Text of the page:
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Writing a Secure WCF Data Service for Excel PowerPivot RRS feed

  • Question

  • Hello,

    I'm having some trouble writing a secure WCF data service to be consumed by PowerPivot. The service works fine, and I can consume the data in PowerPivot without trouble.

    My issue is that when I enter the user ID and password for the Data Feed in PowerPivot (in Data Feed advanced settings), I can't seem to get any access to them from inside the WCF service. I'd like to use both the user ID and password to authenticate against a database, but I need to get at them first. :)

    Are there any good examples of how to write a secure WCF Data Service specifically for PowerPivot?

    Thanks very much.

    Wednesday, December 15, 2010 4:41 PM

Answers

  • Hello, basically you can't obtain the password. First, WCF Data Services are REST services, which don't support SOAP message security. Only transport security is supported. Second, Excel PowerPivot doesn't support message security. Only transport security is supported.

    To configure PowerPivot authentication for your data service, you need to turn on transport security:

        <bindings>
          <webHttpBinding>
            <binding>
              <security mode="Transport">
                <transport clientCredentialType="Basic"/>
              </security>
            </binding>
          </webHttpBinding>
        </bindings>

    Then host the service in IIS (which supports transport security), and configure IIS's basic authentication. IIS will handle the authentication. You won't be able to obtain the user's password, but you'll be able to obtain the user's identity via ThreadCurrentPrinciple, which may contain the username.

    If you want to authenticate against a database, I suggest you to use Windows authentication. Change Basic to Windows from the above config, and configure IIS to use Windows authentication. Your PowerPivot clients can use SSPI Integrated Security (Windows authentication) without specifying a username/password. Then enable impersonation in IIS, and if the database server is on the same machine of IIS, it should work fine. If the database server is on a different machine, you need to solve an additional double hop issue as decribed on http://blogs.msdn.com/b/securitytools/archive/2009/11/04/double-hop-windows-authentication-with-iis-hosted-wcf-service.aspx.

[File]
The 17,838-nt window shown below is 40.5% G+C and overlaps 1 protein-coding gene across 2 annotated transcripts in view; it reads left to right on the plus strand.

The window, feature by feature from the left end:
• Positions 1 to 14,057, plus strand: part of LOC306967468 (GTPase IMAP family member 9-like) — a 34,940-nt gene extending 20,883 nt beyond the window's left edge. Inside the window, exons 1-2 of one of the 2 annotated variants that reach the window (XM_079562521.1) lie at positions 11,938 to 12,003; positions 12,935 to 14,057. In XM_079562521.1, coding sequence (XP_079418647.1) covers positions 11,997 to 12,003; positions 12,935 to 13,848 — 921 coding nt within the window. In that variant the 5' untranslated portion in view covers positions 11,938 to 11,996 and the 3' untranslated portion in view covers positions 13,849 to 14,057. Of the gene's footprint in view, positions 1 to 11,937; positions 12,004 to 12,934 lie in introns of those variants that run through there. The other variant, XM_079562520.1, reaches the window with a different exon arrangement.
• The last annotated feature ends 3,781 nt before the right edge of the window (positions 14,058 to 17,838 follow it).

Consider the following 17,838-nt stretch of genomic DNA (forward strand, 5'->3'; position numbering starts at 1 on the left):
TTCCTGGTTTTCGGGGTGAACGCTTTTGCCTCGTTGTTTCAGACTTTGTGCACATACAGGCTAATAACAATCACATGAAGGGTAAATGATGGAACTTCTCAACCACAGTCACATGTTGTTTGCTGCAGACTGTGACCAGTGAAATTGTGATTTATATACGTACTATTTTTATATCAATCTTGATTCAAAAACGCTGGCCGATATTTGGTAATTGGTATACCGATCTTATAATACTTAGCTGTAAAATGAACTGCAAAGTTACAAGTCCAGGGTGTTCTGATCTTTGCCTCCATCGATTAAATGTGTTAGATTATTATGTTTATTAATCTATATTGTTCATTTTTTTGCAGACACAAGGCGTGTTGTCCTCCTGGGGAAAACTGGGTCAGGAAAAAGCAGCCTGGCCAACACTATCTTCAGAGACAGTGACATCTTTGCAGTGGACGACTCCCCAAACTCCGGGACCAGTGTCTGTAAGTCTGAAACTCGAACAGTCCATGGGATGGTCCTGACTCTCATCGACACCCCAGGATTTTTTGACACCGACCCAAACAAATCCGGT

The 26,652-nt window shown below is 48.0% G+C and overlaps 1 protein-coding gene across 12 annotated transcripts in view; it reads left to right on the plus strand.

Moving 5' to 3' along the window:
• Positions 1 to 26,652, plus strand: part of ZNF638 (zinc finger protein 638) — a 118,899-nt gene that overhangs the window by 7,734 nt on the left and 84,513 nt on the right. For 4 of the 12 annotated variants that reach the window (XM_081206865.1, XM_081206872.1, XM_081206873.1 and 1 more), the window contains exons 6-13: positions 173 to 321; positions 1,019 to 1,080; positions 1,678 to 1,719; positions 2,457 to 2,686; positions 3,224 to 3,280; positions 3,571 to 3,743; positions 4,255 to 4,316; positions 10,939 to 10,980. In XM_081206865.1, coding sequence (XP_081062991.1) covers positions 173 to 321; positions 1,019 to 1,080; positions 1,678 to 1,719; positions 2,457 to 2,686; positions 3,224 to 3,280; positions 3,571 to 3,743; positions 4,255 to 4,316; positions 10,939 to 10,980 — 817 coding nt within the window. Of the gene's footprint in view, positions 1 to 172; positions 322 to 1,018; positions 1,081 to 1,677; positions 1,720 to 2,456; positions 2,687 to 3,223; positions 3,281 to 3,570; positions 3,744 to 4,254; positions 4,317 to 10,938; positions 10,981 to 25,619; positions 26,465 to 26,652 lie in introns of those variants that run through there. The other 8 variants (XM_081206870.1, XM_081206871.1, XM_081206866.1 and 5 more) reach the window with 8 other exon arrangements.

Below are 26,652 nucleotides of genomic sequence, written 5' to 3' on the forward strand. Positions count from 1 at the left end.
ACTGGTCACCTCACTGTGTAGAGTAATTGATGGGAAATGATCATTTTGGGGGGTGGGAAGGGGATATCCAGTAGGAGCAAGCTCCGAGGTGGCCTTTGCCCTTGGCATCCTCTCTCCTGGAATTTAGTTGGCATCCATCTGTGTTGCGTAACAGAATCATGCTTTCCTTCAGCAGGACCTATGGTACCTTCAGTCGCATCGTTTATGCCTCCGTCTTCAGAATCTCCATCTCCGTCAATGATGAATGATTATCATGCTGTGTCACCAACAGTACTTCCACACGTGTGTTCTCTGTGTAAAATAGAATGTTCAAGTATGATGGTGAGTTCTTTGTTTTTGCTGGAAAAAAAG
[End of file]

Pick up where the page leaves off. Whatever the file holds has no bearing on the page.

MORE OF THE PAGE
If you don't want to use Windows authentication, you can try to use OAuth. OAuth doesn't use transport/message security. Instead, the client sends the identity in a HTTP request header (the Authorization header), and your service should be able to obtain this header. But I'm not sure if PowerPivot supports OAuth.


    Lante, shanaolanxing This posting is provided "AS IS" with no warranties, and confers no rights.
    Windows Azure Technical Forum Support Team Blog
    • Marked as answer by Yi-Lun Luo Wednesday, December 22, 2010 9:32 AM
    Friday, December 17, 2010 2:45 AM

All replies

  • Hello, basically you can't obtain the password. First, WCF Data Services are REST services, which don't support SOAP message security. Only transport security is supported. Second, Excel PowerPivot doesn't support message security. Only transport security is supported.

    To configure PowerPivot authentication for your data service, you need to turn on transport security:

        <bindings>
          <webHttpBinding>
            <binding>
              <security mode="Transport">
                <transport clientCredentialType="Basic"/>
              </security>
            </binding>
          </webHttpBinding>
        </bindings>

    Then host the service in IIS (which supports transport security), and configure IIS's basic authentication. IIS will handle the authentication. You won't be able to obtain the user's password, but you'll be able to obtain the user's identity via ThreadCurrentPrinciple, which may contain the username.

    If you want to authenticate against a database, I suggest you to use Windows authentication. Change Basic to Windows from the above config, and configure IIS to use Windows authentication. Your PowerPivot clients can use SSPI Integrated Security (Windows authentication) without specifying a username/password. Then enable impersonation in IIS, and if the database server is on the same machine of IIS, it should work fine. If the database server is on a different machine, you need to solve an additional double hop issue as decribed on http://blogs.msdn.com/b/securitytools/archive/2009/11/04/double-hop-windows-authentication-with-iis-hosted-wcf-service.aspx.

    If you don't want to use Windows authentication, you can try to use OAuth. OAuth doesn't use transport/message security. Instead, the client sends the identity in a HTTP request header (the Authorization header), and your service should be able to obtain this header. But I'm not sure if PowerPivot supports OAuth.


    Lante, shanaolanxing This posting is provided "AS IS" with no warranties, and confers no rights.
    Windows Azure Technical Forum Support Team Blog
    • Marked as answer by Yi-Lun Luo Wednesday, December 22, 2010 9:32 AM
    Friday, December 17, 2010 2:45 AM
  • Hi,

    I tried implementing http://blogs.msdn.com/b/astoriateam/archive/2010/07/21/odata-and-authentication-part-6-custom-basic-authentication.aspx

    Without any luck, i'm finding that theres no Authorization header when the request comes from powerpivot. Any sugestions?

    Best Regards.

    Saturday, March 12, 2011 4:48 AM